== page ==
LSU outlasts Ole Miss in wild SEC West shootout
Published 9:38 pm Saturday, December 19, 2020
BATON ROUGE, La. (AP) — Good thing for Kayshon Boutte and LSU that the freshman receiver decided his twisted ankle didn’t hurt enough to duck out of a chilly rain and into the locker room during the tense final minutes of a clash with rival Ole Miss.
Boutte turned an 11-yard crossing route into a zig-zagging, tackle-breaking, go-ahead, 45-yard touchdown with 1:30 left — a play that also gave him the LSU record for yards receiving in a game — as the Tigers beat Ole Miss 53-48 on Saturday.
Boutte caught 14 passes for 308 yards and three touchdowns. He eclipsed Josh Reed’s school record of 293 receiving yards against Alabama in 2001, as well as the Southeastern Conference record of 303 yards set by Arkansas’ Cobi Hamilton vs. Rutgers in 2012.
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“I was hurting before the play,” Boutte said. “You can’t really quit, knowing that you’re getting the most receptions, most catches. It’s like the game is in your hands.”
Ole Miss quarterback Matt Corral drove the Rebels into LSU territory in the final minute, but his sixth turnover of the game on a fumble caused by Ali Gaye ended the threat and the Tigers (5-5) avoided their first losing season since 1999. LSU announced earlier this month that it will not play in a bowl game.
Freshman LSU QB Max Johnson, who won his first career start at Florida a week earlier, passed for 435 yards and three touchdowns. Johnson also scored on 1-yard keepers in the second and fourth quarters.
His lone interception looked costly, coming in the end zone in the fourth quarter with LSU trailing 41-40. But the Tigers pressed on in miserable weather and a mostly empty stadium for about as memorable a comeback as relatively low-stakes game could provide.
“For sure, 2020’s been hard year for everyone,” said Johnson, who set the single-game LSU record for passing yards by a true freshman. “We kept fighting, we stuck together. … I’ll never forget these times.”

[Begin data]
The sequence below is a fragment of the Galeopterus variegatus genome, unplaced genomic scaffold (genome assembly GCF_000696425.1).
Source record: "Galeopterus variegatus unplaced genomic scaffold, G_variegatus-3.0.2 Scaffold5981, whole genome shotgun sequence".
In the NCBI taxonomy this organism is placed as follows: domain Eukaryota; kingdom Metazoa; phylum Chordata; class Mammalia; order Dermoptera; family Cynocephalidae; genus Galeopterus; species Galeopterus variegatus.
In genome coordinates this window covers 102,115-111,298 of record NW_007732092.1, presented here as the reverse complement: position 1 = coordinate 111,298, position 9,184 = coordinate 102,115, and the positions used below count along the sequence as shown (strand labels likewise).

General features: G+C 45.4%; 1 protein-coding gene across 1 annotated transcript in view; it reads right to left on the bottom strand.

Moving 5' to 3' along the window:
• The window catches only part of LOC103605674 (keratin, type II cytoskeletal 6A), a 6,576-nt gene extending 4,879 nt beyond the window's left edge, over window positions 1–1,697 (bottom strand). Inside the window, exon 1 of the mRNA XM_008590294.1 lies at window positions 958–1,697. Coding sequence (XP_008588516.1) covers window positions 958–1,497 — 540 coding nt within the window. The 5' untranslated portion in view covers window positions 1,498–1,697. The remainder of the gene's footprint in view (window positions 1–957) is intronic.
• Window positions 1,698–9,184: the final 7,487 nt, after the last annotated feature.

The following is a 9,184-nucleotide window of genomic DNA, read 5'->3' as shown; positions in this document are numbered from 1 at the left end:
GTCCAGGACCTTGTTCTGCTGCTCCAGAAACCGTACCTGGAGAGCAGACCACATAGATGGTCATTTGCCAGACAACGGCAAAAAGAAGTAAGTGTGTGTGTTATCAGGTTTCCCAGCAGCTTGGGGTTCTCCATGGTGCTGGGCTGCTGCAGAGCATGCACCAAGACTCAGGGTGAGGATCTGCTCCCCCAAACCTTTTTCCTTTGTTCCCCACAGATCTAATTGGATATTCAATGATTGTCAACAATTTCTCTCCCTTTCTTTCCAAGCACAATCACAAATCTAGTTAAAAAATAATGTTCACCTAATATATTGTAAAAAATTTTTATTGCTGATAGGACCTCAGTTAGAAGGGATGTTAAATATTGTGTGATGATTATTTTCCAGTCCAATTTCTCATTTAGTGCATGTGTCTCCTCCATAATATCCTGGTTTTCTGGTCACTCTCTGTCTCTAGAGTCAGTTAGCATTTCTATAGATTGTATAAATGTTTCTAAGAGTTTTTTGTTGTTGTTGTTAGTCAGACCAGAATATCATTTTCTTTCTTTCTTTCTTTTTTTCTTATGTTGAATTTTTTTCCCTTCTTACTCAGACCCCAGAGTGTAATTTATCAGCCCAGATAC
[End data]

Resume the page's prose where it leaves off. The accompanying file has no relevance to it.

Had LSU lost, Ed Orgeron would have had the dubious distinction of coaching the first team to follow a national title with a losing record since Ohio State in 1943 — when World War II caused a level of chaos and uncertainty not seen again in college football until the onset of the coronavirus pandemic during the past year.
“When you fight hard and you work for it, it’s something to behold,” Orgeron said. “At the end, our guys kept on fighting and they gave it all they had.”
Corral was intercepted five times — twice by Jay Ward and once each by Gaye, Todd Harris and Jabril Cox. Ward returned his first interception for a 31-yard TD.
“I was being a little too aggressive, not taking what they give me, throwing the ball blindly to the check-down, not being calm in the pocket, doing things out of the norm,” Corral said. “I take that loss across the chin. … That is on me.”
But Ole Miss’ dual-threat quarterback very nearly overcame his mistakes.
He passed for 251 yards and three touchdowns, the last on a pin-point, over-the-shoulder throw to Braylon Sanders that put the Rebels (4-5) ahead 41-40 early in the fourth quarter of a game that LSU had led 37-21 in the second half.
Corral also was Ole Miss’ rushing leader with 158 yards and he scored on a naked bootleg on fourth-and-goal from the 2 that gave the Rebels a 48-40 lead with 8:43 to go. Sanders finished with four catches for 70 yards and two TDs, while running back Jerrion Ealy returned a kickoff 100 yards for a touchdown.
“Usually, if you turn the ball over six (times) and you’re minus-five (in turnover differential), you’re not even in the discussion about winning, let alone being ahead in the fourth quarter,” Ole Miss coach Lane Kiffin said. “Really a shame because we had ’em.”
The Tigers’ much-maligned defense wound up putting forth its fourth respectable performance in five games under embattled coordinator Bo Pelini, the exception being a 55-17 loss to Alabama. Kicker Cade York, who kicked a winning 57-yarder in the fog at Florida, kicked four field goals, including a 50-yarder in the rain late in the third quarter.
Johnson, son of former NFL QB Brad Johnson, could be a front-runner to start next season after winning his first two starts in dramatic fashion.
“He’s got ice in his veins. His dad was a Super Bowl champion quarterback. He was raised on football. He knows how to react,” Orgeron said. “He’s going to be a great quarterback for us.”